You know me; I love to stretch definitions to the breaking point. In this case, though, I won't even attempt to argue that L. Frank Baum's 1900 tale, The Wonderful Wizard of Oz, is a pulp fantasy book, because even I'm not addled enough to make that claim. That said, I do think this children's novel is an important one for our hobby, for reasons I'll now elucidate.
I often say that one of the reasons Dungeons & Dragons has been misunderstood by many gamers (and designers) is because they misunderstand its cultural roots. In the late 60s and early 70s, fantasy and science fiction weren't as diverse as they are today. Fans of those genres -- which were generally considered the same genre rather than distinct ones -- all read the same books and authors, creating the common literary culture out of which D&D arose. That's not to say that there wasn't a lot of variation from fan to fan and from place to place, but the underlying foundations for those fandoms showed a high degree of commonality. Thus, allusions to certain characters, situations, and authors were all broadly
understood rather than being opaque or outright impenetrable. The death of that common culture has, in my opinion, led to the distancing of D&D from its roots to the point of unrecognizability.
The story of Baum's novel is another example of a common culture. I suspect most people in the English-speaking world -- certainly in the United States at any rate -- know the story and characters of The Wonderful Wizard of Oz. When I was a child, in the benighted days before VCRs and cable television, watching the 1939 Victor Fleming movie was an annual ritual, broadcast each year as a network TV special. People could and still do reference this story with the expectation that just about everyone knows what they mean when they do so. That's what many fantasy and SF stories were like at the dawn of this hobby and it was that kind of ready familiarity that allowed the ideas contained in those three little brown books to catch fire and spread so easily.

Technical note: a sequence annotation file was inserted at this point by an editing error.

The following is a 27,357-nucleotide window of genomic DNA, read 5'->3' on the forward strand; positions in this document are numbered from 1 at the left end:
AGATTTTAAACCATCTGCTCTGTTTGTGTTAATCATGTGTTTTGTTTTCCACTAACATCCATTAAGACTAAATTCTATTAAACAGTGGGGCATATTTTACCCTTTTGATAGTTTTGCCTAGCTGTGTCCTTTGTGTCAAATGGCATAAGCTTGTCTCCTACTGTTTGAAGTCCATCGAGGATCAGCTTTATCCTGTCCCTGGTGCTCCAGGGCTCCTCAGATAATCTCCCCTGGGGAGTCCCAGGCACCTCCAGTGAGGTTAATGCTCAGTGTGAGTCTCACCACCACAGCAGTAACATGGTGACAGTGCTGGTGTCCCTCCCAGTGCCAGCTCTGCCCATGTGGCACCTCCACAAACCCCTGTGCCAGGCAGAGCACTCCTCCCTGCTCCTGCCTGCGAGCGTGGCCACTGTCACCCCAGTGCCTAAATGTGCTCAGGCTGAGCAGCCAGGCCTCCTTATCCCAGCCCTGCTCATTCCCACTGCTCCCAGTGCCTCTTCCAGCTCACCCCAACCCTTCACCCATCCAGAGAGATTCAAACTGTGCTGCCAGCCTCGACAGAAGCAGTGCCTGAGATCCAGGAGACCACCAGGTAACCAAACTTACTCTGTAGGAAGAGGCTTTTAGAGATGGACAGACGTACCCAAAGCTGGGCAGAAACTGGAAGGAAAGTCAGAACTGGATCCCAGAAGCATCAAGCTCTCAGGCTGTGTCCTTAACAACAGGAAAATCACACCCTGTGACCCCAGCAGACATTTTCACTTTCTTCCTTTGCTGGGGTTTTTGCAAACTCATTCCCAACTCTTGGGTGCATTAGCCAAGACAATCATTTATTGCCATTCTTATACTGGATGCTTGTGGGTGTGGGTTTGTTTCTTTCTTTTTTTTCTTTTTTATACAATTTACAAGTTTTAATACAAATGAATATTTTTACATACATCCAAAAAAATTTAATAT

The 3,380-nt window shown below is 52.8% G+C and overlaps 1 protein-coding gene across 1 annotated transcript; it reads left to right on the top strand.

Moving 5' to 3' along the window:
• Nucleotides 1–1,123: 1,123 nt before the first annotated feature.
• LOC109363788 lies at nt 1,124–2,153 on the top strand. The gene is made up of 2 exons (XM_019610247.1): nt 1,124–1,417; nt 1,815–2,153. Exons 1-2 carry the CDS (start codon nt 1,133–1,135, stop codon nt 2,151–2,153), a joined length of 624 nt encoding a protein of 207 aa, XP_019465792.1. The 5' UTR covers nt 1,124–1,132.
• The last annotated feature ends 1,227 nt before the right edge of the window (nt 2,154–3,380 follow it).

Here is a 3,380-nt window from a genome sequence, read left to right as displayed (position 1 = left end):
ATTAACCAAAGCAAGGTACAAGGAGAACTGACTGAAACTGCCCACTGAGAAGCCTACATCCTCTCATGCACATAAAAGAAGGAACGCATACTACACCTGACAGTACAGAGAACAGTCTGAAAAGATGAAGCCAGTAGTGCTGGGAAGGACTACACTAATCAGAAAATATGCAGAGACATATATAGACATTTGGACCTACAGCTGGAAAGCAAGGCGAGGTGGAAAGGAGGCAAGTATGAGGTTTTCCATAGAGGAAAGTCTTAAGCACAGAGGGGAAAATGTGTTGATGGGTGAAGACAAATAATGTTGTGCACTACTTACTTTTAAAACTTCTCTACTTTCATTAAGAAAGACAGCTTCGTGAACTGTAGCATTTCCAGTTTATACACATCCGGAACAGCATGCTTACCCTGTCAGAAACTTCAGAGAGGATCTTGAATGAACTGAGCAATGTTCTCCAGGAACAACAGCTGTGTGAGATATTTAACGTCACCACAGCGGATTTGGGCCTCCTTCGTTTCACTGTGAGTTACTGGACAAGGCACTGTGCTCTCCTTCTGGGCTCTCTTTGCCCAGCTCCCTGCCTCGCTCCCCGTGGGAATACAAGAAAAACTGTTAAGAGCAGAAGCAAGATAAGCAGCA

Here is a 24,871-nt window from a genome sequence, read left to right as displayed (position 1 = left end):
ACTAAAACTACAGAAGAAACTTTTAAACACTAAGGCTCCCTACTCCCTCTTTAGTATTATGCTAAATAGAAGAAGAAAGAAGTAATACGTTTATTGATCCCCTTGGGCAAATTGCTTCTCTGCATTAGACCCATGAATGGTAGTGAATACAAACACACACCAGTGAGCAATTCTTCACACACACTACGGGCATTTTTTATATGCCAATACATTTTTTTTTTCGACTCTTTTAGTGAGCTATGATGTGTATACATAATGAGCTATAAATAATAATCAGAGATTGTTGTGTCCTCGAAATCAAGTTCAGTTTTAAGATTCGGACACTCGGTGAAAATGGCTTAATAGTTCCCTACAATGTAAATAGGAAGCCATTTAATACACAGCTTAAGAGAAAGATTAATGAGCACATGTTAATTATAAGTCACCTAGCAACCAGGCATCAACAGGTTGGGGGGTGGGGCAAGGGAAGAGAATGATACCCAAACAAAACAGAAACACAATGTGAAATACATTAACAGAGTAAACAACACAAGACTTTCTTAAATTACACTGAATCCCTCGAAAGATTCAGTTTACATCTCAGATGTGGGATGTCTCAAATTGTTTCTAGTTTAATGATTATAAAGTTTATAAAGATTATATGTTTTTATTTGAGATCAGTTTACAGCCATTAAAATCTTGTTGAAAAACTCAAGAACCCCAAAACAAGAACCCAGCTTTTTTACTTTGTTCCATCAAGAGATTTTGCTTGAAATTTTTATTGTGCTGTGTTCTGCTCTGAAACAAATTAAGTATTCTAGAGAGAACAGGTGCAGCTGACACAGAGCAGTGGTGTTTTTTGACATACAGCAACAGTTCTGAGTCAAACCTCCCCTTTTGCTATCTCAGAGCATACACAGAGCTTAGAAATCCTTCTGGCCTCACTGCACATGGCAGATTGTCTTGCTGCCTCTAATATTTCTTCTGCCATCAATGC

There's a catch, of course. When I say that everyone "knows" the story and characters of Baum's novel, that's not entirely truthful. The reality is that the 1939 film changes many elements of the original, just as earlier dramatic productions of the story did, often with Baum's blessing, who regularly wrought his own changes through sequels to the initial book. In Oz fandom -- yes, such a thing does exist -- there are discussions and debates every bit as vociferous as those in this hobby regarding the merits of such changes, not to mention continuations and re-interpretations by later authors. The Oz books are all in the public domain and have been for some time, allowing the original ideas to be picked up and developed further by any author who wishes to do so, leading to a wide variety of non-Baum Oz tales, some of which stray very far from the original intent -- not unlike D&D itself.
The Wonderful Wizard of Oz is, if nothing else, a powerful example of fantasy world building. The Land of Oz and its inhabitants have no doubt exercised a powerful influence over the imaginations of many a participant in this hobby, including some of its earliest writers. Oz is a "pure" fantasy world -- a dreamland (though not literally so in the novels, where it's clearly a real place) that obeys its own laws and confounds expectations. It's thus about as far from a naturalistic world as you can get and yet it's drawn so colorfully that one forgets its inherent unreality and simply accepts it for what it is. This approach to fantasy was much more common in the hobby's early days, as anyone who reads the 'zines of the period will know. That's probably why you can find lots of references to Oz-inspired adventures, items, and monsters in their pages. A full treatment of the Land of Oz as a D&D campaign setting was, in fact, promised in the pages of Dragon for many years but never saw print so far as I am aware.
I don't think there's any hiding the fact that I miss the days when the hobby had a stronger common culture -- when one could allude to "The Tower of the Elephant" or "Ill Met in Lankhmar" and not be met with blank stares, when we could cite Manly Wade Wellman or Henry Kuttner and people would not only know to whom you referred but had actually read their fiction. To the extent that such a common culture exists anymore, it comes from the ouroboros of D&D itself, a substitute for the books and authors that once formed the Common Tongue by which gamers conversed. I'm not sure such days can ever return -- the hobby is simply too diverse now -- but I long for it just the same.